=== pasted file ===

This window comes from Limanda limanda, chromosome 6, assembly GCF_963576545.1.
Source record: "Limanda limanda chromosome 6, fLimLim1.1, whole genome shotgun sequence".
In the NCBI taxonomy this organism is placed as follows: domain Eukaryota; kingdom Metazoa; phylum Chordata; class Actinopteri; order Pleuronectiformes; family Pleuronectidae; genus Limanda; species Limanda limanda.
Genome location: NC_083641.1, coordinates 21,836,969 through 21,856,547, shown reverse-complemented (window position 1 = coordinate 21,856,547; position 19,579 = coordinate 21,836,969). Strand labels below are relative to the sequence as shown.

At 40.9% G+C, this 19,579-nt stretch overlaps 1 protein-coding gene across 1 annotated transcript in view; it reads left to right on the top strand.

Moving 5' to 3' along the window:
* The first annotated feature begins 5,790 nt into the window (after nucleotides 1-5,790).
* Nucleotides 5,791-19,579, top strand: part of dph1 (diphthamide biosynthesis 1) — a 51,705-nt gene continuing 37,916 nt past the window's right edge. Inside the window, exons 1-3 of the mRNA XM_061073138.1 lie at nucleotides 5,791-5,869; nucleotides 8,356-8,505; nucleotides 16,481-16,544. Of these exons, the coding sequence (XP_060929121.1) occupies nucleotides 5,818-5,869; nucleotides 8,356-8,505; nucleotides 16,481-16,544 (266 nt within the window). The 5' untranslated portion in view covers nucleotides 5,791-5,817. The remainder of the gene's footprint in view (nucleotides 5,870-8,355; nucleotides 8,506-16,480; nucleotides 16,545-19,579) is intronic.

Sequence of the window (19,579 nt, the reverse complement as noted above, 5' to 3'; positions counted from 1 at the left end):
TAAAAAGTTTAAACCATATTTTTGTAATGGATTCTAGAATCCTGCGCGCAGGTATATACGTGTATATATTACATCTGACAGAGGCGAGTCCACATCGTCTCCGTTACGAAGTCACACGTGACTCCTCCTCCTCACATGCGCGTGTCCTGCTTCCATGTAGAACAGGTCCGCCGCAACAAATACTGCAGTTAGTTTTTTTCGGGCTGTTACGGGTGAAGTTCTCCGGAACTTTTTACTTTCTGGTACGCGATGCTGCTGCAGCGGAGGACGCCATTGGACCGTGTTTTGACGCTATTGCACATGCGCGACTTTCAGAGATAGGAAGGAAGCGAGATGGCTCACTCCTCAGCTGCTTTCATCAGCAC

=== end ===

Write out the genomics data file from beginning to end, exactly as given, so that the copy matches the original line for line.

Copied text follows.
This window comes from Limanda limanda, chromosome 6, assembly GCF_963576545.1.
Source record: "Limanda limanda chromosome 6, fLimLim1.1, whole genome shotgun sequence".
In the NCBI taxonomy this organism is placed as follows: domain Eukaryota; kingdom Metazoa; phylum Chordata; class Actinopteri; order Pleuronectiformes; family Pleuronectidae; genus Limanda; species Limanda limanda.
Genome location: NC_083641.1, coordinates 21,836,969 through 21,856,547, shown reverse-complemented (window position 1 = coordinate 21,856,547; position 19,579 = coordinate 21,836,969). Strand labels below are relative to the sequence as shown.

At 40.9% G+C, this 19,579-nt stretch overlaps 1 protein-coding gene across 1 annotated transcript in view; it reads left to right on the top strand.

Moving 5' to 3' along the window:
* The first annotated feature begins 5,790 nt into the window (after nucleotides 1-5,790).
* Nucleotides 5,791-19,579, top strand: part of dph1 (diphthamide biosynthesis 1) — a 51,705-nt gene continuing 37,916 nt past the window's right edge. Inside the window, exons 1-3 of the mRNA XM_061073138.1 lie at nucleotides 5,791-5,869; nucleotides 8,356-8,505; nucleotides 16,481-16,544. Of these exons, the coding sequence (XP_060929121.1) occupies nucleotides 5,818-5,869; nucleotides 8,356-8,505; nucleotides 16,481-16,544 (266 nt within the window). The 5' untranslated portion in view covers nucleotides 5,791-5,817. The remainder of the gene's footprint in view (nucleotides 5,870-8,355; nucleotides 8,506-16,480; nucleotides 16,545-19,579) is intronic.

Sequence of the window (19,579 nt, the reverse complement as noted above, 5' to 3'; positions counted from 1 at the left end):
TAAAAAGTTTAAACCATATTTTTGTAATGGATTCTAGAATCCTGCGCGCAGGTATATACGTGTATATATTACATCTGACAGAGGCGAGTCCACATCGTCTCCGTTACGAAGTCACACGTGACTCCTCCTCCTCACATGCGCGTGTCCTGCTTCCATGTAGAACAGGTCCGCCGCAACAAATACTGCAGTTAGTTTTTTTCGGGCTGTTACGGGTGAAGTTCTCCGGAACTTTTTACTTTCTGGTACGCGATGCTGCTGCAGCGGAGGACGCCATTGGACCGTGTTTTGACGCTATTGCACATGCGCGACTTTCAGAGATAGGAAGGAAGCGAGATGGCTCACTCCTCAGCTGCTTTCATCAGCAC